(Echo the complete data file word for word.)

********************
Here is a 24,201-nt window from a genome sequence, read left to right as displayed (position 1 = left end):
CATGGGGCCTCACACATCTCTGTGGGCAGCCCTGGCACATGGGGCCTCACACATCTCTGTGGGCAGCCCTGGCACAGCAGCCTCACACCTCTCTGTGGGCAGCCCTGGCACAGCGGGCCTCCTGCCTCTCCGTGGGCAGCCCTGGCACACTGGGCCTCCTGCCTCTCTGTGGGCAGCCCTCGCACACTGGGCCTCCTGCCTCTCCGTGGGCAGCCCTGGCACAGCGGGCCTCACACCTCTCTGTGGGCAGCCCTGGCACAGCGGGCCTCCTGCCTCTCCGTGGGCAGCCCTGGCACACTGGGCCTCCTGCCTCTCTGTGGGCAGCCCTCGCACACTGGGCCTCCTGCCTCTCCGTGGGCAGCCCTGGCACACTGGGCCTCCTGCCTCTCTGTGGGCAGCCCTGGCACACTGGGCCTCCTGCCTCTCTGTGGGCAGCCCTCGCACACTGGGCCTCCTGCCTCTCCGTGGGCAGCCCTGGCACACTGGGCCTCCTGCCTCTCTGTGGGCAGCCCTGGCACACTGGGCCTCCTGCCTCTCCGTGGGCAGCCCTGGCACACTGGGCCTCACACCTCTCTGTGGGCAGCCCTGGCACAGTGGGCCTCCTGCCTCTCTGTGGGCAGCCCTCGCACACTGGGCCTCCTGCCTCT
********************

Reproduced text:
Here is a 24,201-nt window from a genome sequence, read left to right as displayed (position 1 = left end):
CATGGGGCCTCACACATCTCTGTGGGCAGCCCTGGCACATGGGGCCTCACACATCTCTGTGGGCAGCCCTGGCACAGCAGCCTCACACCTCTCTGTGGGCAGCCCTGGCACAGCGGGCCTCCTGCCTCTCCGTGGGCAGCCCTGGCACACTGGGCCTCCTGCCTCTCTGTGGGCAGCCCTCGCACACTGGGCCTCCTGCCTCTCCGTGGGCAGCCCTGGCACAGCGGGCCTCACACCTCTCTGTGGGCAGCCCTGGCACAGCGGGCCTCCTGCCTCTCCGTGGGCAGCCCTGGCACACTGGGCCTCCTGCCTCTCTGTGGGCAGCCCTCGCACACTGGGCCTCCTGCCTCTCCGTGGGCAGCCCTGGCACACTGGGCCTCCTGCCTCTCTGTGGGCAGCCCTGGCACACTGGGCCTCCTGCCTCTCTGTGGGCAGCCCTCGCACACTGGGCCTCCTGCCTCTCCGTGGGCAGCCCTGGCACACTGGGCCTCCTGCCTCTCTGTGGGCAGCCCTGGCACACTGGGCCTCCTGCCTCTCCGTGGGCAGCCCTGGCACACTGGGCCTCACACCTCTCTGTGGGCAGCCCTGGCACAGTGGGCCTCCTGCCTCTCTGTGGGCAGCCCTCGCACACTGGGCCTCCTGCCTCT